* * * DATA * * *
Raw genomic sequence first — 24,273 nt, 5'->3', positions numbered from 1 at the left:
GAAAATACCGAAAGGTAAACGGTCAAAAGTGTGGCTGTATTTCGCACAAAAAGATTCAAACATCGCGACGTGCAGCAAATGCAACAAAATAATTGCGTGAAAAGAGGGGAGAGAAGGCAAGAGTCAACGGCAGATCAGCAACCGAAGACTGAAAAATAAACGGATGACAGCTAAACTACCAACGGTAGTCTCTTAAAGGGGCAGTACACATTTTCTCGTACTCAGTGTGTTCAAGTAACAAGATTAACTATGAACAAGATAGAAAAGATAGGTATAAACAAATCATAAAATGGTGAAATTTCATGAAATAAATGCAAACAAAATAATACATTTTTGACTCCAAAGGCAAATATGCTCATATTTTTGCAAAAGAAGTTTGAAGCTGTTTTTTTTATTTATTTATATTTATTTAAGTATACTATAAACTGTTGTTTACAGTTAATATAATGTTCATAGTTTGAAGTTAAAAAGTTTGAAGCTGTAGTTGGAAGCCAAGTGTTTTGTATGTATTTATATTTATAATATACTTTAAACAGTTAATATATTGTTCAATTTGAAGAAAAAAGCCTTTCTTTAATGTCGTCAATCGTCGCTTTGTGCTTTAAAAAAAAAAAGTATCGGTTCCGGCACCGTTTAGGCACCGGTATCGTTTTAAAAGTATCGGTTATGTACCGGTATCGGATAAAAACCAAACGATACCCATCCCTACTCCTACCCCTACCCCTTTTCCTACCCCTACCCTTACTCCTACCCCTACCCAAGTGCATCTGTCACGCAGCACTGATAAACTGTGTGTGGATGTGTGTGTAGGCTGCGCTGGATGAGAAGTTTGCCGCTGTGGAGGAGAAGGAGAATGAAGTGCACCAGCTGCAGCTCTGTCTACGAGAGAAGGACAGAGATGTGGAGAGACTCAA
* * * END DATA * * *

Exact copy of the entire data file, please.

Raw genomic sequence first — 24,273 nt, 5'->3', positions numbered from 1 at the left:
GAAAATACCGAAAGGTAAACGGTCAAAAGTGTGGCTGTATTTCGCACAAAAAGATTCAAACATCGCGACGTGCAGCAAATGCAACAAAATAATTGCGTGAAAAGAGGGGAGAGAAGGCAAGAGTCAACGGCAGATCAGCAACCGAAGACTGAAAAATAAACGGATGACAGCTAAACTACCAACGGTAGTCTCTTAAAGGGGCAGTACACATTTTCTCGTACTCAGTGTGTTCAAGTAACAAGATTAACTATGAACAAGATAGAAAAGATAGGTATAAACAAATCATAAAATGGTGAAATTTCATGAAATAAATGCAAACAAAATAATACATTTTTGACTCCAAAGGCAAATATGCTCATATTTTTGCAAAAGAAGTTTGAAGCTGTTTTTTTTATTTATTTATATTTATTTAAGTATACTATAAACTGTTGTTTACAGTTAATATAATGTTCATAGTTTGAAGTTAAAAAGTTTGAAGCTGTAGTTGGAAGCCAAGTGTTTTGTATGTATTTATATTTATAATATACTTTAAACAGTTAATATATTGTTCAATTTGAAGAAAAAAGCCTTTCTTTAATGTCGTCAATCGTCGCTTTGTGCTTTAAAAAAAAAAAGTATCGGTTCCGGCACCGTTTAGGCACCGGTATCGTTTTAAAAGTATCGGTTATGTACCGGTATCGGATAAAAACCAAACGATACCCATCCCTACTCCTACCCCTACCCCTTTTCCTACCCCTACCCTTACTCCTACCCCTACCCAAGTGCATCTGTCACGCAGCACTGATAAACTGTGTGTGGATGTGTGTGTAGGCTGCGCTGGATGAGAAGTTTGCCGCTGTGGAGGAGAAGGAGAATGAAGTGCACCAGCTGCAGCTCTGTCTACGAGAGAAGGACAGAGATGTGGAGAGACTCAA